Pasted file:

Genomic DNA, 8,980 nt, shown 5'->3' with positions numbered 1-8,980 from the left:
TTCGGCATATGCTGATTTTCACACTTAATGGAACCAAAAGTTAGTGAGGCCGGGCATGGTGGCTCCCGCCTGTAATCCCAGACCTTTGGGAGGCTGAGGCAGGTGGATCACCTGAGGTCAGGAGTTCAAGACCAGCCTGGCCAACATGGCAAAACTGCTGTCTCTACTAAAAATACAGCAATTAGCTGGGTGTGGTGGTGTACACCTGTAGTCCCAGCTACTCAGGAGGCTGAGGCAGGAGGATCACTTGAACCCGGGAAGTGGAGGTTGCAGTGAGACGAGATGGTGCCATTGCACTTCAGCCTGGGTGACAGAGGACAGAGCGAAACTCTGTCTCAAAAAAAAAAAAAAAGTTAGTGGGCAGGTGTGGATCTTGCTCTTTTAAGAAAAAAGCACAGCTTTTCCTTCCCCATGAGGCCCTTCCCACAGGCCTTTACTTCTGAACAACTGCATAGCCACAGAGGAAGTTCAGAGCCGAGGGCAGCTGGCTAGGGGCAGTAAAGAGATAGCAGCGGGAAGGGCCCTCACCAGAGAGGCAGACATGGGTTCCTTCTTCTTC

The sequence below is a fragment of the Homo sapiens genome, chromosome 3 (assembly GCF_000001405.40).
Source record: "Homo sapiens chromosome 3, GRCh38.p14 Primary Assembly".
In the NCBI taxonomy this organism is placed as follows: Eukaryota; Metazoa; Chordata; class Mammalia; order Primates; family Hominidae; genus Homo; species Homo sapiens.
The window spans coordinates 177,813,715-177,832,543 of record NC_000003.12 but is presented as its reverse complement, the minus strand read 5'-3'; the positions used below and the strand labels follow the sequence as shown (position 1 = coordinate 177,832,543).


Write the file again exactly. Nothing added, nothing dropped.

Genomic DNA, 8,980 nt, shown 5'->3' with positions numbered 1-8,980 from the left:
TTCGGCATATGCTGATTTTCACACTTAATGGAACCAAAAGTTAGTGAGGCCGGGCATGGTGGCTCCCGCCTGTAATCCCAGACCTTTGGGAGGCTGAGGCAGGTGGATCACCTGAGGTCAGGAGTTCAAGACCAGCCTGGCCAACATGGCAAAACTGCTGTCTCTACTAAAAATACAGCAATTAGCTGGGTGTGGTGGTGTACACCTGTAGTCCCAGCTACTCAGGAGGCTGAGGCAGGAGGATCACTTGAACCCGGGAAGTGGAGGTTGCAGTGAGACGAGATGGTGCCATTGCACTTCAGCCTGGGTGACAGAGGACAGAGCGAAACTCTGTCTCAAAAAAAAAAAAAAAGTTAGTGGGCAGGTGTGGATCTTGCTCTTTTAAGAAAAAAGCACAGCTTTTCCTTCCCCATGAGGCCCTTCCCACAGGCCTTTACTTCTGAACAACTGCATAGCCACAGAGGAAGTTCAGAGCCGAGGGCAGCTGGCTAGGGGCAGTAAAGAGATAGCAGCGGGAAGGGCCCTCACCAGAGAGGCAGACATGGGTTCCTTCTTCTTC

The sequence below is a fragment of the Homo sapiens genome, chromosome 3 (assembly GCF_000001405.40).
Source record: "Homo sapiens chromosome 3, GRCh38.p14 Primary Assembly".
In the NCBI taxonomy this organism is placed as follows: Eukaryota; Metazoa; Chordata; class Mammalia; order Primates; family Hominidae; genus Homo; species Homo sapiens.
The window spans coordinates 177,813,715-177,832,543 of record NC_000003.12 but is presented as its reverse complement, the minus strand read 5'-3'; the positions used below and the strand labels follow the sequence as shown (position 1 = coordinate 177,832,543).